Since attending graduate school at University of Wyoming in 1972, Bart has been in love with Wyoming’s wild wide-open spaces. In 1979, Bart became an original co-founder of the Wyoming Wilderness Association--the group responsible for passing the landmark Wyoming Wilderness Act of 1984. Bart has served numerous conservation leadership roles from the Executive Director of the Southeast Alaska Conservation Council, securing protections for the Tongass National Forest, to an issues staffer with the Greater Yellowstone Coalition, to the Director of the Wilderness Society's Wilderness Support Center. His dedicated advocacy played a leading role in helping to protect over 10 million acres of America's public wildlands in Wyoming, Alaska, Idaho, Montana, Nevada, Arizona, Utah, Colorado, Oregon, California, Vermont, Virginia, New Hampshire and the territory of Puerto Rico. He is also a proud singer/songwriter of 2 albums. Bart was granted lifetime achievement awards for his work in Wyoming, Nevada, nationally, and in Alaska. He adheres to the saying: "Always Ride a Buckin' Horse Uphill”.
Now retired, Dennis Knight taught courses in ecology and forest management at the University of Wyoming for 35 years. During this time he wrote the book Mountains and Plains: The Ecology of Wyoming Landscapes, now in its second edition (2014). Growing up in eastern South Dakota, his interest in wildland conservation began as a teenager when he took canoe trips in the Quetico-Superior Wilderness Canoe Area of northern Minnesota and southern Ontario, known as the Boundary Waters. The prospect of teaching at UW was especially attractive because of the wildlands nearby, in the lowlands as well as the mountains. He soon learned, however, that road construction, industrial development, and overland vehicles constantly threaten the opportunities that wildlands provide. Dennis enjoys driving Wyoming backroads in his 4WD and on an ATV, where permissible, but believes that some public lands throughout the state should be accessible only by foot, horse, or mule. Realizing that roads go nearly everywhere in the state, he joined the Wyoming Wilderness Association to help protect the roadless wildlands that remain and has been on WWA's Governing Council for the last 10 years.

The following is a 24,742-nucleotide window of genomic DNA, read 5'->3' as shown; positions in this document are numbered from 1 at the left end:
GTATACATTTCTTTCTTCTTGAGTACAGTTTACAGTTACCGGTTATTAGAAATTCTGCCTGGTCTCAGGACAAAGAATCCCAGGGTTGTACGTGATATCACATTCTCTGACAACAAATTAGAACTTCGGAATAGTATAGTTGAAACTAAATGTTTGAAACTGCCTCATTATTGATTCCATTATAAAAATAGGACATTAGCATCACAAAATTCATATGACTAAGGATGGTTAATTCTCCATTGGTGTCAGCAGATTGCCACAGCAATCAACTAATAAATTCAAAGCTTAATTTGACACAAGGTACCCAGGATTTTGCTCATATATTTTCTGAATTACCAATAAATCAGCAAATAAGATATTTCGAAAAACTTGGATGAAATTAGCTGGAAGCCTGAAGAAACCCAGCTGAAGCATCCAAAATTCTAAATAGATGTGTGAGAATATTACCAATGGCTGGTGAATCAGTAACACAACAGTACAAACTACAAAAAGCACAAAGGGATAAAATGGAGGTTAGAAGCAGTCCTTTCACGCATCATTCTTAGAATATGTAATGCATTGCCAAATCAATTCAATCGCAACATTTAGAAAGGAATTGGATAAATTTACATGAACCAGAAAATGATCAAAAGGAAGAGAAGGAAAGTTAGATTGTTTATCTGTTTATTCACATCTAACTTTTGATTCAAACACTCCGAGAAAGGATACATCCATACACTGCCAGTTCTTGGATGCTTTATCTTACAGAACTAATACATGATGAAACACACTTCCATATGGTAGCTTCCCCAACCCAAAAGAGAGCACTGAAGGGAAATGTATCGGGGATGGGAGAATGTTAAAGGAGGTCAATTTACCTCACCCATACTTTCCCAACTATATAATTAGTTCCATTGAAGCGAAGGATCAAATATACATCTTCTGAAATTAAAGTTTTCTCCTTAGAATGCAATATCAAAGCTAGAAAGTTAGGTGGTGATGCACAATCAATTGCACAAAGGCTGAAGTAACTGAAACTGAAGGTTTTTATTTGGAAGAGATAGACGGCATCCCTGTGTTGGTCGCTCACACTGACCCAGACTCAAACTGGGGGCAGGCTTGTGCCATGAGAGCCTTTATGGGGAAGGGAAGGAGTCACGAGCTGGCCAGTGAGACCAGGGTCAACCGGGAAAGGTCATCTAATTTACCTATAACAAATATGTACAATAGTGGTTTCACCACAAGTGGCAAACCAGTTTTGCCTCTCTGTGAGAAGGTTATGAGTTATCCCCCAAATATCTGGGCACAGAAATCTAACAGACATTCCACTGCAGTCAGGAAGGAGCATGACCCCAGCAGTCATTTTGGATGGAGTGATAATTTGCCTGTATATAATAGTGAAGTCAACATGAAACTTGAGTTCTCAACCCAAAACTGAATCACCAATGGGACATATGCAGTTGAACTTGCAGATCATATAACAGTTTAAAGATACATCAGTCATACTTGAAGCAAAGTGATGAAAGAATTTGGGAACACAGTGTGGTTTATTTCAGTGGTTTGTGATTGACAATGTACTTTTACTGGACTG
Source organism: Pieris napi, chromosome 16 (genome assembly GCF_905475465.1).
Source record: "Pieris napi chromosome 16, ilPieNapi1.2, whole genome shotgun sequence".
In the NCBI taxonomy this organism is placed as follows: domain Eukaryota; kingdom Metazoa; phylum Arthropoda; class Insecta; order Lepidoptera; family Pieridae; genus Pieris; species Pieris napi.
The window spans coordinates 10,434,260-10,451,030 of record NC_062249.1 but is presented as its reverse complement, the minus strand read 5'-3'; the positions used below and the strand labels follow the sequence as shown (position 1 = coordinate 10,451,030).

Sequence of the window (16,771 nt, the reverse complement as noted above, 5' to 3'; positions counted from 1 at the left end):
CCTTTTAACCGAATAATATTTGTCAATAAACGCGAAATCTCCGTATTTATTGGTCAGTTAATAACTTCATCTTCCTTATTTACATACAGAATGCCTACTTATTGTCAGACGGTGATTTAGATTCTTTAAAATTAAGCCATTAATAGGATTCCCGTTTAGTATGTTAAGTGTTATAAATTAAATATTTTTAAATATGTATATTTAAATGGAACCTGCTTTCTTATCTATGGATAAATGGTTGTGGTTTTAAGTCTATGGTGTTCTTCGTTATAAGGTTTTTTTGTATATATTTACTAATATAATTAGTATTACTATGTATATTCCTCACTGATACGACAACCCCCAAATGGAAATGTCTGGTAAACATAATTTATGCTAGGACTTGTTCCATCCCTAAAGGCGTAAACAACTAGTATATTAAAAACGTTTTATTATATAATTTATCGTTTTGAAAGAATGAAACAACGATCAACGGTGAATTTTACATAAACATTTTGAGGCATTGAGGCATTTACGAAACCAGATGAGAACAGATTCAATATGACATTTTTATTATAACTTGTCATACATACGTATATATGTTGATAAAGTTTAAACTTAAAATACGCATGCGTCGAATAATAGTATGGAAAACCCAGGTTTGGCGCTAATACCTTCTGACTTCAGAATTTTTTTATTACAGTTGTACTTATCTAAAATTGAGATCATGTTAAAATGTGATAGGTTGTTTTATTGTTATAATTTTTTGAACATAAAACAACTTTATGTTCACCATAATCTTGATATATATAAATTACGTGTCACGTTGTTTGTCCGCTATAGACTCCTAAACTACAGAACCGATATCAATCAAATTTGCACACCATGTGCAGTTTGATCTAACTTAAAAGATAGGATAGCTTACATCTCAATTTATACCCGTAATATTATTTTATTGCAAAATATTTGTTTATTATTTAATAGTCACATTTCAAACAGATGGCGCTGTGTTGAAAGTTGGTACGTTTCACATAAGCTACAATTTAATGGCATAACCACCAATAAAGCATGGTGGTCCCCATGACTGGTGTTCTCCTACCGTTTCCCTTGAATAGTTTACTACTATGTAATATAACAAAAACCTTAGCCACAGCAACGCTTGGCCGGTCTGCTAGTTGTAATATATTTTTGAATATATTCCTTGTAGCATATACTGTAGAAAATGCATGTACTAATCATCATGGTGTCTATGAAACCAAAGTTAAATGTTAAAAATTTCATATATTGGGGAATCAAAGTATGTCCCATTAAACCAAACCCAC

Tyler was born and raised in South Dakota. At the age of 12, he started spending summers at the base of the Bighorn Mountains in Wyoming. Upon graduating high school, Tyler headed to where he was most at home, near the Bighorns. He attended Sheridan and Casper College and has a degree in Occupational Health and Safety. He currently works as the Safety/Human Resource Director for L&H Industrial and a former member of the Wyoming Army National Guard and volunteer firefighter for Campbell County Fire Department. Tyler spends as much time as possible exploring the wilds of Wyoming, taking adventure with his two children.
Jennie's love of wild lands started while growing up camping, skiing, and fishing in Wyoming's wild places. After completing her Masters degree, Jennie worked at WWA for over three years. She then ventured off to attend law school in Laramie, Wyoming. However, she couldn't bear to part with WWA entirely and became a board member. Jennie now lives and practices law in Bozeman, Montana and is immensely grateful to find quiet wild places throughout Montana and Wyoming.